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WTI Crude Tumbles Most in Two Months on Ukraine

West Texas Intermediate crude tumbled the most in two months as Brent dropped amid speculation that tension between Ukraine and Russia, the world’s biggest energy exporter, won’t disrupt oil supplies.

WTI fell from a five-month high. Russian President Vladimir Putin said there’s no immediate need for the country to invade Ukraine. The southern branch of the Druzhba pipeline, which carries Russian oil via Ukraine to Europe, is running at planned rates, according to the operator. Prices also slid on estimates that U.S. crude inventories rose for a seventh week.

“It looks increasingly likely that the situation in Ukraine is not going to escalate and people are responding to it,” said Michael Lynch, president of Strategic Energy & Economic Research in Winchester, Massachusetts. “It’s not a big threat to the oil market. It turns out to be a one-day wonder.”

WTI for April delivery slid $1.59, or 1.5 percent, to settle at $103.33 a barrel on the New York Mercantile Exchange, the biggest percentage drop since Jan. 3. The contract rose 2.3 percent to $104.92 yesterday, the highest closing price since Sept. 19. The volume of all futures traded was 9.1 percent below the 100-day average at 3:29 p.m.

Prices were little changed after the American Petroleum Institute reported U.S. crude inventories rose 1.17 million last week. WTI futures fell $1.54, or 1.5 percent, to $103.38 at 4:44 p.m. in electronic trading. Prices were $103.32 before the report was released at 4:30 p.m.

Russia Plans

Brent for April settlement dropped $1.90, or 1.7 percent, to $109.30 a barrel on the London-based ICE Futures Europe exchange. Volume was 26 percent above the 100-day average. The European benchmark crude’s premium to WTI was $5.97, the first dip below $6 since October. It was at $6.28 yesterday.

The 14-day relative strength index for front-month WTI futures rose above 70 yesterday, a level that signals price gains have been excessive. Today’s reading was around 62, data compiled by Bloomberg show.

Putin told reporters at his residence near Moscow that he reserved the right to use force to protect ethnic Russians in Ukraine, though he said there’s “no such necessity” at present. Troops stationed in Crimea, where Russia keeps its Black Sea fleet, have only been securing their bases, he said. The U.S. and Europe have threatened sanctions against Russia.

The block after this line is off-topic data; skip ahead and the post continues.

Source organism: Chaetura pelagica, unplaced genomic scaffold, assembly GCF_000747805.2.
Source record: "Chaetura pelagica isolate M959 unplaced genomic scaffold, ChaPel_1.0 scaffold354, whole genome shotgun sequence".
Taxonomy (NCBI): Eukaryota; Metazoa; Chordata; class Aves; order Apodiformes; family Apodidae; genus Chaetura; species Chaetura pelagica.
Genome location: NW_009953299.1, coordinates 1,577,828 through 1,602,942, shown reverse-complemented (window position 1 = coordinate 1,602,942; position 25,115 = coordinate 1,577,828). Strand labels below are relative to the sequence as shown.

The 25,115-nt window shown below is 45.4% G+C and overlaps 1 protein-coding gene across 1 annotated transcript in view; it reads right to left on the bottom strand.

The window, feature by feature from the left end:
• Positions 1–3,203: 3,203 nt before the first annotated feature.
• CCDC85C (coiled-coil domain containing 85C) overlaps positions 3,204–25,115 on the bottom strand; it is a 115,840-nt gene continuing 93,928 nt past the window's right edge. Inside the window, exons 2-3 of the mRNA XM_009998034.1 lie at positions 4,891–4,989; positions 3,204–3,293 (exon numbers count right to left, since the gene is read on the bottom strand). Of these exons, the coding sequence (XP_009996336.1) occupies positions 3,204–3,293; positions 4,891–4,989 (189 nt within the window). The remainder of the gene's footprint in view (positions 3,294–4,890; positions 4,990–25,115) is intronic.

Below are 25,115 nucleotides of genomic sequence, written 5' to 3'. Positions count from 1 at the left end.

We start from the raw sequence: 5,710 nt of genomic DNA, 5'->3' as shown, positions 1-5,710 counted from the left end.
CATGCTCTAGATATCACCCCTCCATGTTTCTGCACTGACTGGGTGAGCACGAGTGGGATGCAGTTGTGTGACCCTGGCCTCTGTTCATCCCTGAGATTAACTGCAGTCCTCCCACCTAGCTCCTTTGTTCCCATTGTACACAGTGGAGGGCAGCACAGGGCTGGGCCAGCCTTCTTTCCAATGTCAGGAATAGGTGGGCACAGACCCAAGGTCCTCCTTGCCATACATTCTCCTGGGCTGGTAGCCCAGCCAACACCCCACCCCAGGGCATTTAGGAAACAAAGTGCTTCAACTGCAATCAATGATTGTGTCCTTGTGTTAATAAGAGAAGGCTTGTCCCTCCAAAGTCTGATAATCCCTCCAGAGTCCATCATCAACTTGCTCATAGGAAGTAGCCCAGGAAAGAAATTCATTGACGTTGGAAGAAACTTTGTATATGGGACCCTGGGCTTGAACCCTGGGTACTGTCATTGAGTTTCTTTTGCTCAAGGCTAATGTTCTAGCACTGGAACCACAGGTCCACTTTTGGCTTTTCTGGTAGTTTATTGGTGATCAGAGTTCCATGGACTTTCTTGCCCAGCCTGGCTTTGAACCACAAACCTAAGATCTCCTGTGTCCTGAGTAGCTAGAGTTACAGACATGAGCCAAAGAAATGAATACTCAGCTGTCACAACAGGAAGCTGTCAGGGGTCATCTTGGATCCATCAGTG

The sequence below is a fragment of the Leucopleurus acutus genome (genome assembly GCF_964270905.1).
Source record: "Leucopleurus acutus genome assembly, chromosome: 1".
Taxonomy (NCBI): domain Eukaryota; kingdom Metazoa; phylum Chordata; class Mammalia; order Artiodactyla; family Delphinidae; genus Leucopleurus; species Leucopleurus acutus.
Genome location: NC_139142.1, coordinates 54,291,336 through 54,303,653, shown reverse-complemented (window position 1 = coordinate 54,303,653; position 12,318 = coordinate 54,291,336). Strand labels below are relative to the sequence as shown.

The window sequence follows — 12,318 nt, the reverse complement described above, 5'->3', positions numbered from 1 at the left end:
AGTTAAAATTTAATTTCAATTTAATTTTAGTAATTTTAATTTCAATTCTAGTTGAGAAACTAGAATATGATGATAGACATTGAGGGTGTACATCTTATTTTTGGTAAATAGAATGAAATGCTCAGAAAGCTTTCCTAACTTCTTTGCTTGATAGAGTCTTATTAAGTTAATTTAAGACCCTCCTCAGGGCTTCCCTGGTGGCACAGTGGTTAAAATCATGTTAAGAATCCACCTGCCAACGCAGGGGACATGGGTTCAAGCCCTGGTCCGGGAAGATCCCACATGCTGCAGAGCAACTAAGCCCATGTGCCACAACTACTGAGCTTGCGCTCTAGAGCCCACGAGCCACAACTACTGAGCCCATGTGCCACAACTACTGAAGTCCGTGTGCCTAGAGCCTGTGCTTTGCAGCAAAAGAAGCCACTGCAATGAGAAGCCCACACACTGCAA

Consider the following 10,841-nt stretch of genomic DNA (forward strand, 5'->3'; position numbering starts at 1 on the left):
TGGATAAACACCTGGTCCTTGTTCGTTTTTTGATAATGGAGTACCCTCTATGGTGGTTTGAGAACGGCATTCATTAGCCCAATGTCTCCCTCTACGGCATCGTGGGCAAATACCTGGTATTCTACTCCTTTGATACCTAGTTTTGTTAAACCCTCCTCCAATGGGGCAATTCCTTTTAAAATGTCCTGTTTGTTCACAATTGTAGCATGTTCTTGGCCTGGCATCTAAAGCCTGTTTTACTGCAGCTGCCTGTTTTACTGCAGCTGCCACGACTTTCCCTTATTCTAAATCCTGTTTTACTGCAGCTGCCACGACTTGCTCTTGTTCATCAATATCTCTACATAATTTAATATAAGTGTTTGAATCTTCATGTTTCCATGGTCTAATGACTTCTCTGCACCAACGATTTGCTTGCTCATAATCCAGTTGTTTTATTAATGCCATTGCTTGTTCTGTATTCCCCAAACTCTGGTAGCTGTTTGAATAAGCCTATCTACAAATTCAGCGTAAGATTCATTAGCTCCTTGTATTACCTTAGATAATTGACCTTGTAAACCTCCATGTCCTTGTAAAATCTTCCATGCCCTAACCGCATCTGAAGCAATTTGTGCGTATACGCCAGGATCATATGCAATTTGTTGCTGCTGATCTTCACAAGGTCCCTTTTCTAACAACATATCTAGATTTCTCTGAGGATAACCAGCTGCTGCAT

Russia’s military exercises on Ukraine’s eastern border ended on schedule today. The Defense Ministry held the drills, involving about 150,000 troops, across several regions near the border with Ukraine from Feb. 26 to March 3.

Druzhba Pipeline

“Putin doesn’t appear to be spoiling for a war, so we are seeing crude retreat today,” said John Kilduff, a partner at Again Capital LLC, a New York-based hedge fund that focuses on energy. “The situation remains tense and there remains some geopolitical premium in the price.”

WTI climbed yesterday and Brent crude gained 2 percent as the escalating tension between Russia and Ukraine spurred concern that supplies from the region would be disrupted.

Russia produced 9.9 million barrels a day of crude in 2012 and exported about 5 million, according to the U.S. Energy Information Administration, the Energy Department’s statistical arm. The Yuzhny terminal, which ships Russian oil via the Black Sea, is located near Odessa, Ukraine.

“There was real nervousness in the markets yesterday and they were correct in reacting the way they did,” Kilduff said. “Russia is a major producer and a significant exporter to Europe.”


The southern part of the Druzhba line, which carries about 300,000 barrels a day of Russian crude to refineries in Hungary, Slovakia and the Czech Republic, is working normally, according to OAO Transneft, which operates the Russian portion of the line.

The price gain yesterday was a “knee-jerk reaction,” Michael Wittner, head of oil-market research at Societe Generale SA in New York, said in an e-mailed note dated yesterday. Investor fears of a supply disruption are misplaced, he said.

Russia is unlikely to unilaterally curb oil exports as this “would destroy its reputation as a reliable supplier,” according to a report dated today by Francisco Blanch, global head of commodity research for Bank of America Merrill Lynch in New York, and other analysts with the bank. A disruption of exports from the Black Sea may push Brent up by $10, they said.

U.S. crude inventories probably increased by 1.3 million barrels in the week ended Feb. 28, according to a Bloomberg survey before an EIA report tomorrow. Supplies have expanded the past six weeks to 362.4 million, the highest level in two months.

U.S. Supplies

“We are looking for more builds in crude oil stocks and that’s playing a part” in the market, said Carl Larry, president of Oil Outlooks & Opinions LLC in Houston.

Implied volatility for at-the-money WTI options expiring in April was 18.7 percent, down from 20.4 percent yesterday, data compiled by Bloomberg showed.

Electronic trading volume on the Nymex was 428,683 contracts at 4:36 p.m. It totaled 751,831 contracts yesterday, 48 percent above the three-month average and the highest level since Feb. 12. Open interest was 1.69 million contracts, the most since Nov. 14.

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